Second, when corrected, the numbers are pretty similar to ours! P2P users do buy more legal music than non-P2P using music buyers. And if you add in concert and merchandise, they spend quite a bit more on music.
As near as I can tell, Mr. Crupnick has no actual disagreement with us on the P2P findings. That’s just smoke and mirrors. Rather, he want to shift the focus to two other claims.
First, that even though P2P users buy more than others music buyers, they buy less than they used to.
The average P2P user spent $90 per capita on music in 2004- now they spend $42 (CDs, downloads, subscriptions). This was during the same period when the number of files illegally downloaded per capita was rising.
Our spending numbers would look higher, but we agree with the basic story. Here’s how we put it:
[P2P users] are better digital consumers. But is also clear that this investment has fallen vis à vis large CD-based collections. The survey offers ample evidence of this shift in the way music aficionados relate to music–no longer organized around large CD collections or measured in terms of individually priced songs or albums, but rather defined by a mix of legal and illegal strategies for accessing everything now.
Then he gets to what he really wants to talk about:
Celebrating P2P users for their contribution belies the fact that the paid component of the music that they acquire, aka their acquisition mix, is 50% less than the average music consumer.
Ah. The moral order is restored. Or is it? On any normal reading of the post, this makes no sense: P2P users can’t simultaneously spend more and 50% less than other music buyers. (Admittedly, I’ve had a few drinks and should probably leave this to the metaphysicians at NPD.)
But I’m willing to go the extra mile and assume that Mr. Crupnick is just being unclear, rather than contradictory. Maybe the “paid component” refers to the percentage of overall collections, not to the annual “spend” on music. This would have the virtue of making the statement true, in the self-evident sense that P2P users acquire more music than they buy. In our formulation above, the median music file collection, among P2P users, is around 50% purchased.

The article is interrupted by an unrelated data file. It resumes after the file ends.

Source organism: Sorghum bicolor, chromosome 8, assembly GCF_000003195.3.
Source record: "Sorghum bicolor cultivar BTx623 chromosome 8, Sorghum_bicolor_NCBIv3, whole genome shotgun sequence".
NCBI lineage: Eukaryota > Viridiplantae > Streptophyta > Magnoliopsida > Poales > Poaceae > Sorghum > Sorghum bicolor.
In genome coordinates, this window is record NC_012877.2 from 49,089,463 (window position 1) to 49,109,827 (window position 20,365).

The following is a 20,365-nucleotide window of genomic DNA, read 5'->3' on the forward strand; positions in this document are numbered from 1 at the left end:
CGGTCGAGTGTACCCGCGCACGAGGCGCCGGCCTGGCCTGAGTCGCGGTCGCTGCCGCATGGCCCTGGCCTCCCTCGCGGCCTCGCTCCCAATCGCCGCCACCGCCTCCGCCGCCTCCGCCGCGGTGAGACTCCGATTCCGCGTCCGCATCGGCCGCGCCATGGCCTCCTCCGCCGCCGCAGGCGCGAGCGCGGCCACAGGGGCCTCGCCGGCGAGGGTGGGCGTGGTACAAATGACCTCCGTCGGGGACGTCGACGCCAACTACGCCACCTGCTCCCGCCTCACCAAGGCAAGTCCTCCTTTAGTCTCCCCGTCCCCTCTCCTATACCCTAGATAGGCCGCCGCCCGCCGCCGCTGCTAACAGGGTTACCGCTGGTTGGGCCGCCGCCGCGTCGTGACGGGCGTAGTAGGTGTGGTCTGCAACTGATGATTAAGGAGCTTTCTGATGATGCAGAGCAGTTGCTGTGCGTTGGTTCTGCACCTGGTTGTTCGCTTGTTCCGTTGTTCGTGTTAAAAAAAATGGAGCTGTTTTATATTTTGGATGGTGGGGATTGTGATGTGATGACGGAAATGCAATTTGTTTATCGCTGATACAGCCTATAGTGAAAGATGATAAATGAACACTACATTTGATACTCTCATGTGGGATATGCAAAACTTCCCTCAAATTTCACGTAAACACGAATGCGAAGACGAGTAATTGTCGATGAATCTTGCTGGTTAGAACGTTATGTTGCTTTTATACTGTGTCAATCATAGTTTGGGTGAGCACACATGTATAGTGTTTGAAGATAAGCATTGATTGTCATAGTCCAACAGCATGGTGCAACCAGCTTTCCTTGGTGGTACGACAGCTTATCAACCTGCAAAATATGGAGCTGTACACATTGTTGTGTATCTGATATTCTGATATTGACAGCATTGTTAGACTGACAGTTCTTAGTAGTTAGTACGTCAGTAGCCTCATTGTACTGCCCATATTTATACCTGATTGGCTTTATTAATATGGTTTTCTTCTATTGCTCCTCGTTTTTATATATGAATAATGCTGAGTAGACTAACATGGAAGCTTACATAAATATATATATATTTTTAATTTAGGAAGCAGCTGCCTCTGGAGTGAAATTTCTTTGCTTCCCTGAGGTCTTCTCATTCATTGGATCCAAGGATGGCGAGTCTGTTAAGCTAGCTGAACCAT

But it wouldn’t make the statement relevant. At this stage of the game, knowing who supports the music ecosystem and what their expectations are matters a great deal. The fact that P2P users pirate, on the other hand, only matters if your main strategy for increasing sales is enforcement. Boiled down, Mr. Crupnick’s point is that it’s more important to stigmatize the pirate than understand the customer.
Nov. 12: The RIAA’s Joshua Friedlander steps in to endorse this view:
In reality, the comparison is unfair – what it’s comparing is people who are interested in music with people who might not be interested at all. Of course people interested in music buy more. But as research firm the NPD Group (which has been studying these issues for a decade) points out here, this data is neither new, nor illustrative. In their words, “Celebrating P2P users for their contribution belies the fact that the paid component of the music that they acquire, aka their acquisition mix, is 50% less than the average music consumer. Yes, that’s half the average.”
For what it’s worth, I think piracy does play a role in declining purchases of recorded music, but I also think there are so many forms of disruption in the market that it’s impossible to isolate that impact. Here’s how we put it in a post called Die Substitution Studies, Die II: Well, Maybe Some Should Live.